2. Great comment! And that’s an interesting idea from Overcomingbias. Thanks.

    What you said about the heuristic being overly simplistic makes sense. Of course, all heuristics are simplifications by definition. But, our goal as a society should be to complexify them up to some degree so that we’re not making rash judgments that are wholly inappropriate in our modern world.

    This goes for a wide range of evolutionarily developed behaviors, not just racism/xenophobia. Stress is a big one. We’re supposed to use stress as an indicator of impending doom. Instead we use it to get all ramped up about being caught in traffic!

    But, I do have some faith that younger generations, who are far more used to positive black-male role models will not have such knee-jerk reactions. And that each generation will get better and better.

  3. i think everyone has a vein of racism in them. you cant help it, people are wired to notice differences and be wary of them.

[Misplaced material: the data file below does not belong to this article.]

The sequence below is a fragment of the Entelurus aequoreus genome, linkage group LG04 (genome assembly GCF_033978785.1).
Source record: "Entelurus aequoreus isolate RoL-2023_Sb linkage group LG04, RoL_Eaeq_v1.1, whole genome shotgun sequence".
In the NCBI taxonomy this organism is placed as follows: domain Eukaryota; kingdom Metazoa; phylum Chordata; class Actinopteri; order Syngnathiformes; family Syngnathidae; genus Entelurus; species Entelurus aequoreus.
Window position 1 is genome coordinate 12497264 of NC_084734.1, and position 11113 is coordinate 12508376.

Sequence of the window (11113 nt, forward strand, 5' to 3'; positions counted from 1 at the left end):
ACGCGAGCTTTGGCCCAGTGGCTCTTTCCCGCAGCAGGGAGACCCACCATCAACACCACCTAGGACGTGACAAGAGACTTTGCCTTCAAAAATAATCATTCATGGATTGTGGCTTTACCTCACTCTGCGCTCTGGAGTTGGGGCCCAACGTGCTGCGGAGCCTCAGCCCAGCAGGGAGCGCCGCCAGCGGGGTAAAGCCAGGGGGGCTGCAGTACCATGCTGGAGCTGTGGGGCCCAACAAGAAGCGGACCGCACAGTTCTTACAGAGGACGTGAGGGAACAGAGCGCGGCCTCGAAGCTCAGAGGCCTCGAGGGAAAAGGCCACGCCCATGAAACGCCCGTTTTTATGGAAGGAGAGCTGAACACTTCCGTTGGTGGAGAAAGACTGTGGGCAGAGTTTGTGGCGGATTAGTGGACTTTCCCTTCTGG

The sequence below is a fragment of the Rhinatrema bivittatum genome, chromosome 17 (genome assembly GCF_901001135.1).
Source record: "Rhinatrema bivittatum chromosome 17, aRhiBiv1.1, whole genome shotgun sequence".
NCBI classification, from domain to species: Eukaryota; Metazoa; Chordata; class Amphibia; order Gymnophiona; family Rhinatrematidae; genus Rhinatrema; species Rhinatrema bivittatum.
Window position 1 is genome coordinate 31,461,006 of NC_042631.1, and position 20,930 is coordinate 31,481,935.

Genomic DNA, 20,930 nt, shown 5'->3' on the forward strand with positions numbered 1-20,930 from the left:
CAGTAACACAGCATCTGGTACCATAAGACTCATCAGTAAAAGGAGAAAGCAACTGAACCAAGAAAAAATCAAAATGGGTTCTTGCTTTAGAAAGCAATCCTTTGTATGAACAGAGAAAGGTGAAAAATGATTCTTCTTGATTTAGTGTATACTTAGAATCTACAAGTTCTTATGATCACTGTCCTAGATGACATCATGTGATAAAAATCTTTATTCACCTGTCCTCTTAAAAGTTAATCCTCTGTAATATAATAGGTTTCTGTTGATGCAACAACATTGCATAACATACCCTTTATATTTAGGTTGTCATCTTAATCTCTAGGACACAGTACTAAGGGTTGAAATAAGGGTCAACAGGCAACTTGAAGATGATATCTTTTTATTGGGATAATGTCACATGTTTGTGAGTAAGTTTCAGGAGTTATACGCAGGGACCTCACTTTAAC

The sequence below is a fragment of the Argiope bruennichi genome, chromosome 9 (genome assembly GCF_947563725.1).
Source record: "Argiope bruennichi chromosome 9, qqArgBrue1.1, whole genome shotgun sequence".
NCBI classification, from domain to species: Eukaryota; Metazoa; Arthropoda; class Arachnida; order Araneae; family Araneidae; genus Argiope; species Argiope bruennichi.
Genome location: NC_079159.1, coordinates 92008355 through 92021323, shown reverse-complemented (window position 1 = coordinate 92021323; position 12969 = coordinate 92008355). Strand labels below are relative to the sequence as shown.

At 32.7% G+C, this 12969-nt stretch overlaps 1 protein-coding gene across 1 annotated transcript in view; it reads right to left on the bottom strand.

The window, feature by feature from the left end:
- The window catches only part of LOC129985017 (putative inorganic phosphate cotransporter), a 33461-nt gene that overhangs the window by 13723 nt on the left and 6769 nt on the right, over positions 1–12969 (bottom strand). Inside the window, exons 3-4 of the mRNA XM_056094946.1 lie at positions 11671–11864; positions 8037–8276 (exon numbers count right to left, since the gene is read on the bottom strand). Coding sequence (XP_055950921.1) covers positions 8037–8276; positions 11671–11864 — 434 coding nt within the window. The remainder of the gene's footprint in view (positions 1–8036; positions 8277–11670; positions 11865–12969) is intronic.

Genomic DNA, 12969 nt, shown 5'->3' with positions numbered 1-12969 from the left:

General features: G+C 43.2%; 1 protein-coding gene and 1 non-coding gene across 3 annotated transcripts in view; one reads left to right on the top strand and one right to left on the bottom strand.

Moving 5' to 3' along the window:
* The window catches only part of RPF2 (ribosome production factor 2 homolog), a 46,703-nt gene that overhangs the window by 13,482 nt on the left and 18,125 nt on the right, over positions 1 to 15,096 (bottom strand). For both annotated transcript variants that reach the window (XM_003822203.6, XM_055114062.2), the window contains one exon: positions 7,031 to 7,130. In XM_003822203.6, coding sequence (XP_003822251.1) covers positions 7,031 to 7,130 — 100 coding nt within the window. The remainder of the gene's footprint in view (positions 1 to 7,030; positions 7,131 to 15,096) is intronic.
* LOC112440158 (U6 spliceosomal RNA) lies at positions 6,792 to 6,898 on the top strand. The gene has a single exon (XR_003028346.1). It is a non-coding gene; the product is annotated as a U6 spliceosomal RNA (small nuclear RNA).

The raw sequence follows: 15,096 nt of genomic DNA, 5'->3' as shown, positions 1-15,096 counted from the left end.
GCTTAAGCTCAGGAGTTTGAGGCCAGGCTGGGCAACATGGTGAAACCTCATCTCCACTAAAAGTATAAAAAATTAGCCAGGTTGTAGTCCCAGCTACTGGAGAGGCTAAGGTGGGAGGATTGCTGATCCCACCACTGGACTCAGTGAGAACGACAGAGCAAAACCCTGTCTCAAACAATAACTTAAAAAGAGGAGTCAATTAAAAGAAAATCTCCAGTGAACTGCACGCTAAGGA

i always said i was not a racist, but in the past decade, i have found that this is not true. i have hard-wiring to get past and find that i have ingrained mental processes that i never noticed before.

    to be honest, anyone who says they are not a racist is likely in denial, or a straight up liar.
    the real question is are they combating against it to be better than their own default settings.

    just my 2 pennies.

    • I think you’re right erisian23, but I think its important to recognize the difference between explicit and implicit racism. That’s why I think implicit association tests are so interesting; its (to some extent) a way of assessing how much skin color or race affect how you think. But it can be contrasted to someone who expresses the belief that some races are better than others, which I would term explicit racism. I think when someone says “I’m not racist” this is usually what they are referring to.